Csound API  6.07
Csound API Documentation

Csound is a unit generator-based, user-programmable, user-extensible computer music system. It was originally written by Barry Vercoe at the Massachusetts Institute of Technology in 1984 as the first C language version of this type of software. Since then Csound has received numerous contributions from researchers, programmers, and musicians from around the world.

Outline of the API

The Csound Application Programming Interfaces

The Csound Application Programming Interface (API) reference is contained herein. The Csound API actually consists of several APIs:

  • The basic Csound C API. Include csound.h and link with libcsound.a. This also includes the Cscore API (see below).
  • The basic Csound C++ API. Include csound.hpp and link with libcsound.a.
  • The interfaces API, includes a number of auxiliary C++ classes, which add functionality and support the wrapping of the Csound API by various languages (e.g. Python, Java, Lua).


The purposes of the Csound API are as follows:

  • Declare a stable public application programming interface (API) for Csound in csound.h. This is the only header file that needs to be #included by users of the Csound API.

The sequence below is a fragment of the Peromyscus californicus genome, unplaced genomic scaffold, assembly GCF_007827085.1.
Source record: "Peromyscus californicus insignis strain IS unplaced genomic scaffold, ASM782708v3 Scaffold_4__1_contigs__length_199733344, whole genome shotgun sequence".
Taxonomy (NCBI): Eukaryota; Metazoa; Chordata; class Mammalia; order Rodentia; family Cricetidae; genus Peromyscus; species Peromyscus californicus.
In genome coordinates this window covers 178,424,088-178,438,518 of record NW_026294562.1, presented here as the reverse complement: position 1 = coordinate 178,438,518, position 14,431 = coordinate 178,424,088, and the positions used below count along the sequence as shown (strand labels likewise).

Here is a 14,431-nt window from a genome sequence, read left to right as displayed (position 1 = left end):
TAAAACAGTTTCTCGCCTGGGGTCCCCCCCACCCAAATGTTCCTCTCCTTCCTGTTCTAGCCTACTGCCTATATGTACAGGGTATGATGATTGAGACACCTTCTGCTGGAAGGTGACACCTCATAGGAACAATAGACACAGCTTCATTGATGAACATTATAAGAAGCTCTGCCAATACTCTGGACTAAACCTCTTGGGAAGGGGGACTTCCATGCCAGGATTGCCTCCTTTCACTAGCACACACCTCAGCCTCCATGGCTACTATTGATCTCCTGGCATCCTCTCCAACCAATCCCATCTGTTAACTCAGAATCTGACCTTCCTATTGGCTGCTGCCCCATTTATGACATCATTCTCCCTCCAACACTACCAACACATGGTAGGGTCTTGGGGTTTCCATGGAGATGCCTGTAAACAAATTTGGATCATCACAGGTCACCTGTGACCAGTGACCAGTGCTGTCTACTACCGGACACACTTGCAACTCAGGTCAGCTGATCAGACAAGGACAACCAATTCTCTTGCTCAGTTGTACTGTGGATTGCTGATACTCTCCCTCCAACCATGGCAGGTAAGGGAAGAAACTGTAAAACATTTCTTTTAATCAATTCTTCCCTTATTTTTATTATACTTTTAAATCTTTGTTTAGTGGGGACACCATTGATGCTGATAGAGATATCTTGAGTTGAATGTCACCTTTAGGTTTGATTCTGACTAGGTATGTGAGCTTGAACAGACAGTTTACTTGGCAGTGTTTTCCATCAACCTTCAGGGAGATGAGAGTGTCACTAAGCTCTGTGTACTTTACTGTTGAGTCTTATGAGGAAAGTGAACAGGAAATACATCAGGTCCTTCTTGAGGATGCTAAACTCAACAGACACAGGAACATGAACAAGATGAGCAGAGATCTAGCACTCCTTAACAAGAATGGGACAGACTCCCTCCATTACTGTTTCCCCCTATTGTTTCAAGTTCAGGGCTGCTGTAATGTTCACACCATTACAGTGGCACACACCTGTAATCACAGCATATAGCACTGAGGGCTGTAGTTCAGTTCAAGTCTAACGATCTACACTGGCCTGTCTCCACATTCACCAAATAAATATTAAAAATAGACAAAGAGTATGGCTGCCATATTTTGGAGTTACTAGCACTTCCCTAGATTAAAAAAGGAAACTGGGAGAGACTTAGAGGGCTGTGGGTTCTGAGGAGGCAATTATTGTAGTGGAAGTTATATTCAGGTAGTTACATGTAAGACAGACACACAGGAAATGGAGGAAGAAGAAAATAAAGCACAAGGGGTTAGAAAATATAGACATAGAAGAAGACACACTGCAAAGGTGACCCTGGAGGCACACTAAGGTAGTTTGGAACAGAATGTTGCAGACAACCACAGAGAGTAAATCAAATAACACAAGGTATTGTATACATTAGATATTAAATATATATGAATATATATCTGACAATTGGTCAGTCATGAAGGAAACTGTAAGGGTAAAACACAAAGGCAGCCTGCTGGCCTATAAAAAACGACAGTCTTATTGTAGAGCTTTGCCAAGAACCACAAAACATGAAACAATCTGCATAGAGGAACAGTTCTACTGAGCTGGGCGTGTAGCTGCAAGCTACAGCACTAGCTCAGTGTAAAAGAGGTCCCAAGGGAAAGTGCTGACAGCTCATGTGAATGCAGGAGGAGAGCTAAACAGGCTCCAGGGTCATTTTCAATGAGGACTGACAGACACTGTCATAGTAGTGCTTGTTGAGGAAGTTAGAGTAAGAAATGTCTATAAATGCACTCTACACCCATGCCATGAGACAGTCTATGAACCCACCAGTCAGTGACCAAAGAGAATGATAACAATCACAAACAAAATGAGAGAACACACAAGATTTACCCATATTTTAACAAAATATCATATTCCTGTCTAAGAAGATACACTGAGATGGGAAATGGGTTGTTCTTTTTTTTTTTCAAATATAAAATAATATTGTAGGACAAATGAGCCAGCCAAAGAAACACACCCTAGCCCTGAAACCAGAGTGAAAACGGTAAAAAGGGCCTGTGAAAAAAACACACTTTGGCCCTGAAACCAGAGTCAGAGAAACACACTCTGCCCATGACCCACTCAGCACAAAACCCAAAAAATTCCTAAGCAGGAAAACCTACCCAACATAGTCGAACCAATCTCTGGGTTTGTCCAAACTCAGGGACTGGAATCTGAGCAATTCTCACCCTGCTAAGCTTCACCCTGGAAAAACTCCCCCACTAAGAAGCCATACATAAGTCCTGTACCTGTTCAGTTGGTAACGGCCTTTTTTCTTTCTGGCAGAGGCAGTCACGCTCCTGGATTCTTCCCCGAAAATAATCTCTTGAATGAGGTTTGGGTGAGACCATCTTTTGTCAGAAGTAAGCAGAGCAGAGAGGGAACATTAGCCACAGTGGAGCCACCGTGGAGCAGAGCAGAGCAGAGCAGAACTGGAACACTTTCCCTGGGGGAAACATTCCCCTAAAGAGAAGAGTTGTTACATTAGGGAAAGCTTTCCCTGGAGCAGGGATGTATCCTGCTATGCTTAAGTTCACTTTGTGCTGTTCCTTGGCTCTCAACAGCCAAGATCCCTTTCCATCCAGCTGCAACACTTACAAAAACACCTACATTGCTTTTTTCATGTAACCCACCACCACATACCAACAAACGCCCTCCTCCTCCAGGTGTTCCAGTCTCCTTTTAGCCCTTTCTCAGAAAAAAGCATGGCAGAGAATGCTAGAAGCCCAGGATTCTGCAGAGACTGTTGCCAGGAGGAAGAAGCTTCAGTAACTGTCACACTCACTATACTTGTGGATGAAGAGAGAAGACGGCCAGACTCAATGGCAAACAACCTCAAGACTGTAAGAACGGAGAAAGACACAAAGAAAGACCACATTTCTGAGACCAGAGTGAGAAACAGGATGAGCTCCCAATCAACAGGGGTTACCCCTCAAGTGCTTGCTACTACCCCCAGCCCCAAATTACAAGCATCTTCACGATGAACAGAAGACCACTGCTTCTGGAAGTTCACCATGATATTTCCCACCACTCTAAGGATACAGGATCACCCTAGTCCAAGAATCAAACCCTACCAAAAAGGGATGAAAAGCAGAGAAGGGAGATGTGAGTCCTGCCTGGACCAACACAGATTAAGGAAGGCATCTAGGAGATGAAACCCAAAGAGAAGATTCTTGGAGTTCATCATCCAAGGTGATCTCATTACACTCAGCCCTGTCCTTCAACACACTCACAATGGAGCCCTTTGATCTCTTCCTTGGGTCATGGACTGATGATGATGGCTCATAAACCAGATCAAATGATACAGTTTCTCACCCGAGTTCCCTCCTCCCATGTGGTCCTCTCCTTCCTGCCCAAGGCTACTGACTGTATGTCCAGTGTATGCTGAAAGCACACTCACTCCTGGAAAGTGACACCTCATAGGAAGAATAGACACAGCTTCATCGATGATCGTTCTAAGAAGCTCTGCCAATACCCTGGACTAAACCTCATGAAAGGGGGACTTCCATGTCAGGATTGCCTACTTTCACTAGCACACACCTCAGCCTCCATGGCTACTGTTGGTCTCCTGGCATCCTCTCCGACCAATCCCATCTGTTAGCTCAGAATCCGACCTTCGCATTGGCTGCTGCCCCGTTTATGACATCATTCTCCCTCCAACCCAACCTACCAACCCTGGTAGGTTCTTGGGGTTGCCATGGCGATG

• Hide the internal implementation details of Csound from users of the API, so that development of Csound can proceed without affecting code that uses the API.


Users of the Csound API fall into two main categories: hosts, and plugins.

  • Hosts are applications that use Csound as a software synthesis engine. Hosts can link with the Csound API either statically or dynamically.
  • Plugins are shared libraries loaded by Csound at run time to implement external opcodes and/or drivers for audio or MIDI input and output. Plugin opcodes need only include the csdl.h header which brings all necessary functions and data structures.

An Example Using the Csound API

The Csound command–line program is itself built using the Csound API. Its code reads as follows:

#include "csound.h"
int main(int argc, char **argv)
// Create Csound.
void *csound = csoundCreate(0);
// One complete compile/perform cycle.
int result = csoundCompile(csound, argc, argv);
if(!result) {
while(csoundPerformKsmps(csound) == 0){}
// Destroy Csound.
return result;

Everything that can be done using C as in the above examples can also be done in a similar manner in Python or any of the other Csound API languages.